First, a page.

Update…why does it matter when I tell you guys when I THINK I am going to get to go home? It doesn’t matter because its constantly changing. As I have mentioned in previous posts, cancer is a test of your patience. It doesn’t always follow your plan. The good news is that I have been done with my 2nd round of maintenance chemo for over a week. This is the point where my blood count numbers should be at their lowest and I should really feel like crap. And guess what?! I DON’T feel like crap. I’ve actually felt really good the whole time I have been here at Camp Summerlin. (I better not be jinxing myself here.) I have been recieving some platelet transfusions (which would to be expected) but other than that I feel like I am just taking up space here…kind of like my bulldog Gru just takes up space at home. (Bulldogs can’t help that they are lazy and just take up space.)
My Buddy Gru
Sorry its not the best pic he’s taken, but he is quite photogenic and handsome (just like the character he is named after in Despicable Me.)
If you remember, my oncologist prepped me to be in here for 3-4 weeks from the start of chemo. She came in my lovely room yesterday and said maybe only 4 more days! (That would make my stay closer to 2 weeks.)
The kids were just as surprised as I was when they heard the news. (I also think they could give Macaulay Culkin a run for his money with the Home Alone face.)
Then…my oncologist came in my room THIS morning and said everything is looking good, maybe I can go home in 4 days. (Notice it was the same as yesterday….she has ADDED a day.) She smirked when she said it too. We all know the game. It changes all of the time and so I really won’t know for sure when I am headed home until it actually happens. I am okay with it though. I’ve learned to not worry about it. It will happen when it is supposed to. Plus, I now have my whole home office all set up in my room here at Camp Summerlin.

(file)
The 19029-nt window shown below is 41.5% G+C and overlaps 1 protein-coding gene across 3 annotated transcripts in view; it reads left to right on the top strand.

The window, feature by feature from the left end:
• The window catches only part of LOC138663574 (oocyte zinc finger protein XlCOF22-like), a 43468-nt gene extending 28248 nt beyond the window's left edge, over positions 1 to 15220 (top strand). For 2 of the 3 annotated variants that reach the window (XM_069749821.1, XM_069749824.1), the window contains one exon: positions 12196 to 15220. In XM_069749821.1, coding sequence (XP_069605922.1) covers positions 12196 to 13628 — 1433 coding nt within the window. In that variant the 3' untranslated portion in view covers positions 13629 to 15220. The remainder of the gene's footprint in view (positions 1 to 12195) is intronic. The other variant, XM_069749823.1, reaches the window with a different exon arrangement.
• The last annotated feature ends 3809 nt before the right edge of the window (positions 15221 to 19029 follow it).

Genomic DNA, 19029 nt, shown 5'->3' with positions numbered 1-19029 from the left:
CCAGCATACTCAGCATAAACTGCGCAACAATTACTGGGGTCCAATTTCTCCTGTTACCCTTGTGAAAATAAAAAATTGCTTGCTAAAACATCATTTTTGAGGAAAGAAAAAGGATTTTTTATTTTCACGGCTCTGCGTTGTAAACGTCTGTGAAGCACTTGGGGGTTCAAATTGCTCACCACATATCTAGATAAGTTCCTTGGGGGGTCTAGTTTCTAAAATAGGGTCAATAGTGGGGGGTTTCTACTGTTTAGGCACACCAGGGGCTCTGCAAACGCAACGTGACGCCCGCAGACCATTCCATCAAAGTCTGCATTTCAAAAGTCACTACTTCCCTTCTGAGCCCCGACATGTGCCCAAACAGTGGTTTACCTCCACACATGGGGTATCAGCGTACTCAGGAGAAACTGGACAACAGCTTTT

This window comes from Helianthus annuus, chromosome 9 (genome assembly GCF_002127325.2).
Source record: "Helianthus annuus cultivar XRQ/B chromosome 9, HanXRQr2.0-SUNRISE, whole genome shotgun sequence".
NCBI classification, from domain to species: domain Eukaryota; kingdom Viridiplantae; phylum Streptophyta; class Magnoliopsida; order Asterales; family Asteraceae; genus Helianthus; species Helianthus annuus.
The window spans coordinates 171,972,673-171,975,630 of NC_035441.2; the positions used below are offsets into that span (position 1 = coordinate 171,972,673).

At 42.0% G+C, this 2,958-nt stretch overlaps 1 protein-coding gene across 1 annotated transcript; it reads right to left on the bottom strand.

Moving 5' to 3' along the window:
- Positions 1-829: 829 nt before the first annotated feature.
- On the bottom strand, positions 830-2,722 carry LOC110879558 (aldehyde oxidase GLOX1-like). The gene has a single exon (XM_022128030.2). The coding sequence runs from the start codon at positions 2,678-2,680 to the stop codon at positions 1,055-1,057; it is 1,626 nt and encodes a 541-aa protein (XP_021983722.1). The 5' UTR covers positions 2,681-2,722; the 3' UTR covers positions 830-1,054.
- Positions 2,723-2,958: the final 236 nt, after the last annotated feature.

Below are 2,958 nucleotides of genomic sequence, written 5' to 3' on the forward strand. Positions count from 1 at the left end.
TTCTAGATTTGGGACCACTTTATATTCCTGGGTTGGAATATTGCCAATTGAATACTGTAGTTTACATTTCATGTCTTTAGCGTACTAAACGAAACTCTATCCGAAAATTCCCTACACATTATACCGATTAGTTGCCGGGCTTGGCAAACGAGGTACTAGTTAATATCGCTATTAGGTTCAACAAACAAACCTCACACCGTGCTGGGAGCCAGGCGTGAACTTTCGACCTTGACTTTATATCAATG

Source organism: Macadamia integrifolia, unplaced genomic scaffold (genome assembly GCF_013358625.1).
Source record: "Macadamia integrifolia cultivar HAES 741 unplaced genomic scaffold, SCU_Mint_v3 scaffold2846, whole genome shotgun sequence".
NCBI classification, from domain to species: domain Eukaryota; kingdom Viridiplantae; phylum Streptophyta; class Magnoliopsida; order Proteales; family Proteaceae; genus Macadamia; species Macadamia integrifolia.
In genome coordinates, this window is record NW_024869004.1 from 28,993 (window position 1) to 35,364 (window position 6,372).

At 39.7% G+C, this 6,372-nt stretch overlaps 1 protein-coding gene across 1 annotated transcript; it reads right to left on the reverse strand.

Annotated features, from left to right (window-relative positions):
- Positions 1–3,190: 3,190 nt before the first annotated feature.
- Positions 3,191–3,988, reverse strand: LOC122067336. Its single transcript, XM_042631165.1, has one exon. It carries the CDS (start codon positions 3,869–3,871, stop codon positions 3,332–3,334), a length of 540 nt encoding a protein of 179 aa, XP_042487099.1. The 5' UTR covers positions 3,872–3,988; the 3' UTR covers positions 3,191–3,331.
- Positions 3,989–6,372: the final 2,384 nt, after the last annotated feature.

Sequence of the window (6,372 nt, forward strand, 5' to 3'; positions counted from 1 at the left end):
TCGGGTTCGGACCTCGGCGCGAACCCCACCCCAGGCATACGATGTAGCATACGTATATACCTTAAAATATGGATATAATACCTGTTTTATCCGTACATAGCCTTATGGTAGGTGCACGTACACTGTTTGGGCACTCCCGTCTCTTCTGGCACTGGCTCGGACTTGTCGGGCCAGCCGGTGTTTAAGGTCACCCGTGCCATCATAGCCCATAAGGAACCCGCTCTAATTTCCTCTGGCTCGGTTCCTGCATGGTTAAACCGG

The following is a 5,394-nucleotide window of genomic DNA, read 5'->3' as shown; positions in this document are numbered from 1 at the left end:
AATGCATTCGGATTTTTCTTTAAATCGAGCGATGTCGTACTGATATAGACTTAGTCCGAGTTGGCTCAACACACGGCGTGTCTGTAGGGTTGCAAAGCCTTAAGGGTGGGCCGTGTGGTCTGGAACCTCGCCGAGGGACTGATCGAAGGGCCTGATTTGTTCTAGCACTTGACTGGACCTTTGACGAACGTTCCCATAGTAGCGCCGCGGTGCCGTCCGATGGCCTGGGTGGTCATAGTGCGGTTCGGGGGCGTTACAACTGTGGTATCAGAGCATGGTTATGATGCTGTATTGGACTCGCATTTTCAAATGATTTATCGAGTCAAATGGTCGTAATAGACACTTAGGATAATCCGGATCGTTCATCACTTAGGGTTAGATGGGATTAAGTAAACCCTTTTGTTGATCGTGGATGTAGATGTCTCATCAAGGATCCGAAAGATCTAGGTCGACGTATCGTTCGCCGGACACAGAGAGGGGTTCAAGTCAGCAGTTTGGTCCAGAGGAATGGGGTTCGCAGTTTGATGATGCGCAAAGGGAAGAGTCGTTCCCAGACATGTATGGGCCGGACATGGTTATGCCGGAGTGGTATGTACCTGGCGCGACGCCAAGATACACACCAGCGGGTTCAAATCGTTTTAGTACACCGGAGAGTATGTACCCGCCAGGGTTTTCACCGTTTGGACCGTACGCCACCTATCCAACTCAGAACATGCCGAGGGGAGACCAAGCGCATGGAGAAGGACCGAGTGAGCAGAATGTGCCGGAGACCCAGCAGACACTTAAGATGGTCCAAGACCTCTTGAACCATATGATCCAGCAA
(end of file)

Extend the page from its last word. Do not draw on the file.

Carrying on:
Bank statements? Check. Laptop? Check. Printer? Check. External Hard Drive? Check. Reese’s Peanut Butter Cups? Heck yes check! I have everything all set up here now so I can actually get caught up and get some work done. At home there’s always distractions of kids, laundry, dishes…. Here at the hospital, I don’t worry about those things so its really a blessing in disguise that I can get all of these things done. Plus the nurses and doctors get a kick out of the fact that I’ve set this all up. Hey, I’m just trying to be efficient because when I do get home, I want to be able to enjoy those little kid faces and dog faces that I’ve been missing for the past 2 weeks.
I just had to show Sam, one of my favorite day-time nurses, this picture. I mean thank you FaceBook, how could we be witty without you?! Sam did crack up and accepted my appreciation of her.
On a great note, I got some promising test results back last night. My FLT3 test came back negative! When a patient has AML, they take a blood test that is called FLT3 Test. A FLT3 mutation is a genetic mutation that may be screened during genetic testing, when diagnosed with AML. The FLT3 gene has demonstrated ability to predict a patient’s likelihood to benefit from therapy as well as their risk of experiencing a disease recurrence. This means regular chemo should give me a VERY good chance of going into remission and I have a much smaller chance of recurrence. This is FABULOUS news.
In more seductive news, the nursing staff has noticed that Buddy Braun and I have been taking more walks around the hospital floor. I hope Dave doesn’t get wind of our moonlighting! (Just kidding, most evenings Dave joins me on my night walk.) As bored as I get in this room each day, I’m still never alone.